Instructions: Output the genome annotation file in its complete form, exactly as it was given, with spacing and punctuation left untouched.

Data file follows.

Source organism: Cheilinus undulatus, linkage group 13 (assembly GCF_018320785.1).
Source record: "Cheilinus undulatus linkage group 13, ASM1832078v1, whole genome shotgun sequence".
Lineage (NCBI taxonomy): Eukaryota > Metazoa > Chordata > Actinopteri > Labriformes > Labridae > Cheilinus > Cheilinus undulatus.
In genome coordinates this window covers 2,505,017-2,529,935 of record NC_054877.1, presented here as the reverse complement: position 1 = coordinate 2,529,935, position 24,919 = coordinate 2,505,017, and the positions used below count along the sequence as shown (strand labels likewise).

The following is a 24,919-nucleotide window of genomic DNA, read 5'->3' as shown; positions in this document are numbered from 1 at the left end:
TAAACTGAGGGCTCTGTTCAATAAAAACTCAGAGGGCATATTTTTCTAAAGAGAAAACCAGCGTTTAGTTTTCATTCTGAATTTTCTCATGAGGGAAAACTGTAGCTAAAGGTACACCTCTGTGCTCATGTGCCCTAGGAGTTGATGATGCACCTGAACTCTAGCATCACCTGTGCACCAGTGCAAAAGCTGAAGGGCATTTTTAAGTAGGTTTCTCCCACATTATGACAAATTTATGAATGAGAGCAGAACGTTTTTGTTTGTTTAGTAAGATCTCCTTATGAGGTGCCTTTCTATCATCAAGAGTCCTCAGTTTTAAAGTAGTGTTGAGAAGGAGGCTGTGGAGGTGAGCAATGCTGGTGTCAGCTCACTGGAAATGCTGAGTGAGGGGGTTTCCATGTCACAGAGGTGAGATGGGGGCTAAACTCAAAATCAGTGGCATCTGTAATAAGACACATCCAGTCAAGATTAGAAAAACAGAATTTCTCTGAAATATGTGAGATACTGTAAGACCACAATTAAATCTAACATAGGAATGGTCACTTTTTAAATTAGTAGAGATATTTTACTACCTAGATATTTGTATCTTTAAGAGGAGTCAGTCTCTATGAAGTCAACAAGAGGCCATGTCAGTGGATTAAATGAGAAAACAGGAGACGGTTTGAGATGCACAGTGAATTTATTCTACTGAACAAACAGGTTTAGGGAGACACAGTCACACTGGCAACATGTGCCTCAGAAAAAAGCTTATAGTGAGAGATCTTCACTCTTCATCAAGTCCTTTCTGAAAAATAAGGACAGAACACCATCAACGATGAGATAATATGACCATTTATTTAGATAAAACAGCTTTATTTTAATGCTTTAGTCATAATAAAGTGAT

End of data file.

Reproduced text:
Source organism: Cheilinus undulatus, linkage group 13 (assembly GCF_018320785.1).
Source record: "Cheilinus undulatus linkage group 13, ASM1832078v1, whole genome shotgun sequence".
Lineage (NCBI taxonomy): Eukaryota > Metazoa > Chordata > Actinopteri > Labriformes > Labridae > Cheilinus > Cheilinus undulatus.
In genome coordinates this window covers 2,505,017-2,529,935 of record NC_054877.1, presented here as the reverse complement: position 1 = coordinate 2,529,935, position 24,919 = coordinate 2,505,017, and the positions used below count along the sequence as shown (strand labels likewise).

The following is a 24,919-nucleotide window of genomic DNA, read 5'->3' as shown; positions in this document are numbered from 1 at the left end:
TAAACTGAGGGCTCTGTTCAATAAAAACTCAGAGGGCATATTTTTCTAAAGAGAAAACCAGCGTTTAGTTTTCATTCTGAATTTTCTCATGAGGGAAAACTGTAGCTAAAGGTACACCTCTGTGCTCATGTGCCCTAGGAGTTGATGATGCACCTGAACTCTAGCATCACCTGTGCACCAGTGCAAAAGCTGAAGGGCATTTTTAAGTAGGTTTCTCCCACATTATGACAAATTTATGAATGAGAGCAGAACGTTTTTGTTTGTTTAGTAAGATCTCCTTATGAGGTGCCTTTCTATCATCAAGAGTCCTCAGTTTTAAAGTAGTGTTGAGAAGGAGGCTGTGGAGGTGAGCAATGCTGGTGTCAGCTCACTGGAAATGCTGAGTGAGGGGGTTTCCATGTCACAGAGGTGAGATGGGGGCTAAACTCAAAATCAGTGGCATCTGTAATAAGACACATCCAGTCAAGATTAGAAAAACAGAATTTCTCTGAAATATGTGAGATACTGTAAGACCACAATTAAATCTAACATAGGAATGGTCACTTTTTAAATTAGTAGAGATATTTTACTACCTAGATATTTGTATCTTTAAGAGGAGTCAGTCTCTATGAAGTCAACAAGAGGCCATGTCAGTGGATTAAATGAGAAAACAGGAGACGGTTTGAGATGCACAGTGAATTTATTCTACTGAACAAACAGGTTTAGGGAGACACAGTCACACTGGCAACATGTGCCTCAGAAAAAAGCTTATAGTGAGAGATCTTCACTCTTCATCAAGTCCTTTCTGAAAAATAAGGACAGAACACCATCAACGATGAGATAATATGACCATTTATTTAGATAAAACAGCTTTATTTTAATGCTTTAGTCATAATAAAGTGAT